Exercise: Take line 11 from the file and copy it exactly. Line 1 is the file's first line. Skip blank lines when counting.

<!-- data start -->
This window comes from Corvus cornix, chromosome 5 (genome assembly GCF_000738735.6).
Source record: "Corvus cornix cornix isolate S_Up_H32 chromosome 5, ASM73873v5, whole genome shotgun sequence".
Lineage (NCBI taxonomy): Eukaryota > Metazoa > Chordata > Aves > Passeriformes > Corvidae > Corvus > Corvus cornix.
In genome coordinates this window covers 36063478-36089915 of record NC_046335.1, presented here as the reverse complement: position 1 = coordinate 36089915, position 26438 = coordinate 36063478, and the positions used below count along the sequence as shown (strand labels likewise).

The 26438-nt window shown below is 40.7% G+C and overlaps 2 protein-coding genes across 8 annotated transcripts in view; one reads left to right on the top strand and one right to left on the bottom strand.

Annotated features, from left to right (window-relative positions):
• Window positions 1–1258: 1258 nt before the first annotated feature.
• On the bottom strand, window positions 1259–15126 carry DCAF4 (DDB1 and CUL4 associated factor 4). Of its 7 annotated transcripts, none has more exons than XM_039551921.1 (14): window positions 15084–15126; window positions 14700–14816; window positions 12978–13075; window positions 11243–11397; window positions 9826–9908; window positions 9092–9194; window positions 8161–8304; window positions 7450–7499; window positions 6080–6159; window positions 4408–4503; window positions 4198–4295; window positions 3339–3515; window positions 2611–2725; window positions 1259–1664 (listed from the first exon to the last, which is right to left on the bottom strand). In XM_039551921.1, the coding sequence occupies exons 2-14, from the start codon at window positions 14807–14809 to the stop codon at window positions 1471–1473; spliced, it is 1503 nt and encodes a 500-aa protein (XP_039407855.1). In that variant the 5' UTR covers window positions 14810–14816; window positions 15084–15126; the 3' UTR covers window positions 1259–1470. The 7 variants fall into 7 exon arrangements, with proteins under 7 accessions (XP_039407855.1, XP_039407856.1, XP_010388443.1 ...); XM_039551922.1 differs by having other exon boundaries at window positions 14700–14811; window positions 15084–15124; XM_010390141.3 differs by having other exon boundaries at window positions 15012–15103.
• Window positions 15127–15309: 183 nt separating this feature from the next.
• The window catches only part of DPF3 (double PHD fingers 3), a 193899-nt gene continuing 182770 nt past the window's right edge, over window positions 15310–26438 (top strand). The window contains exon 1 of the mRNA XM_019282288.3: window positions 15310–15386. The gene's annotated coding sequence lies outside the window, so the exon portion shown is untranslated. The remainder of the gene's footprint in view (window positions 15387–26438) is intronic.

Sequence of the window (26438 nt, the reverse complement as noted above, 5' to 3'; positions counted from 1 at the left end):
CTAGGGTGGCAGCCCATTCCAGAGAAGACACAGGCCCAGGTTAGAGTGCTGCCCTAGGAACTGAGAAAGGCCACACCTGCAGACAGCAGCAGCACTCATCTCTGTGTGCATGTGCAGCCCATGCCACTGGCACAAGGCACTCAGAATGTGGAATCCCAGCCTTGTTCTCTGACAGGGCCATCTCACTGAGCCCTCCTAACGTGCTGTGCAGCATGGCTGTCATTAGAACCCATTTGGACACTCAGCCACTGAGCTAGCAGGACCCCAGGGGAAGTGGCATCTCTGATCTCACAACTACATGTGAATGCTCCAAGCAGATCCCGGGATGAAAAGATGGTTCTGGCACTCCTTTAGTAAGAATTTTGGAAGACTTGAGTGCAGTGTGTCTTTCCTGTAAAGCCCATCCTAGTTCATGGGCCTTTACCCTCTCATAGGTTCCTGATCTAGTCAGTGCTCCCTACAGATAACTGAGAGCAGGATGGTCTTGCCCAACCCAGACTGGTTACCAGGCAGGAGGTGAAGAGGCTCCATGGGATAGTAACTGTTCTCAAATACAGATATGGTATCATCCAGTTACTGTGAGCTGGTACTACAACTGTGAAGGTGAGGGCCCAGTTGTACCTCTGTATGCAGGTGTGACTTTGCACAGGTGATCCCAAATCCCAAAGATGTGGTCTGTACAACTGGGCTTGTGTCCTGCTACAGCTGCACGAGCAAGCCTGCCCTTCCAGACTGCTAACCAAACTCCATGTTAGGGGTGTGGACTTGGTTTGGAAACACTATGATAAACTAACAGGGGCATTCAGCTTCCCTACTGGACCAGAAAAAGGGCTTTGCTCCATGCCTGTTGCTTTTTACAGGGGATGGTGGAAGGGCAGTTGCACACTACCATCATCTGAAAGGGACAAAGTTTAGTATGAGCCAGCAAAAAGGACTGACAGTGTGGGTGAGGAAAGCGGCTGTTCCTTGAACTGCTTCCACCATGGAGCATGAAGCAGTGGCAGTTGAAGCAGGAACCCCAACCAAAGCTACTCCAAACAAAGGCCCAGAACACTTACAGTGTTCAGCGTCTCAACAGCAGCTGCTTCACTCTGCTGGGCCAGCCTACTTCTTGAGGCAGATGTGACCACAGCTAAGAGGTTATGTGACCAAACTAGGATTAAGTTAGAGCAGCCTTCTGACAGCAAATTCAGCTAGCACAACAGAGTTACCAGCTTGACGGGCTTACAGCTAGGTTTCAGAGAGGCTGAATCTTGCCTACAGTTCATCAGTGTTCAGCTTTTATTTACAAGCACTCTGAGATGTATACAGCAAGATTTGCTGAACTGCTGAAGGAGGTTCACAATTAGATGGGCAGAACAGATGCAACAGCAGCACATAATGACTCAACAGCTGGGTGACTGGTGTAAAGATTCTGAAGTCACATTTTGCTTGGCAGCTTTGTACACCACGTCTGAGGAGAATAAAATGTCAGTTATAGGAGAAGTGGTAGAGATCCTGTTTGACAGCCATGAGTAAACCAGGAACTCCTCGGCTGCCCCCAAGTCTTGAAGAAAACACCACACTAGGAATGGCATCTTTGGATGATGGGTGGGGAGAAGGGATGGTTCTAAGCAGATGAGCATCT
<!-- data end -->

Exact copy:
Sequence of the window (26438 nt, the reverse complement as noted above, 5' to 3'; positions counted from 1 at the left end):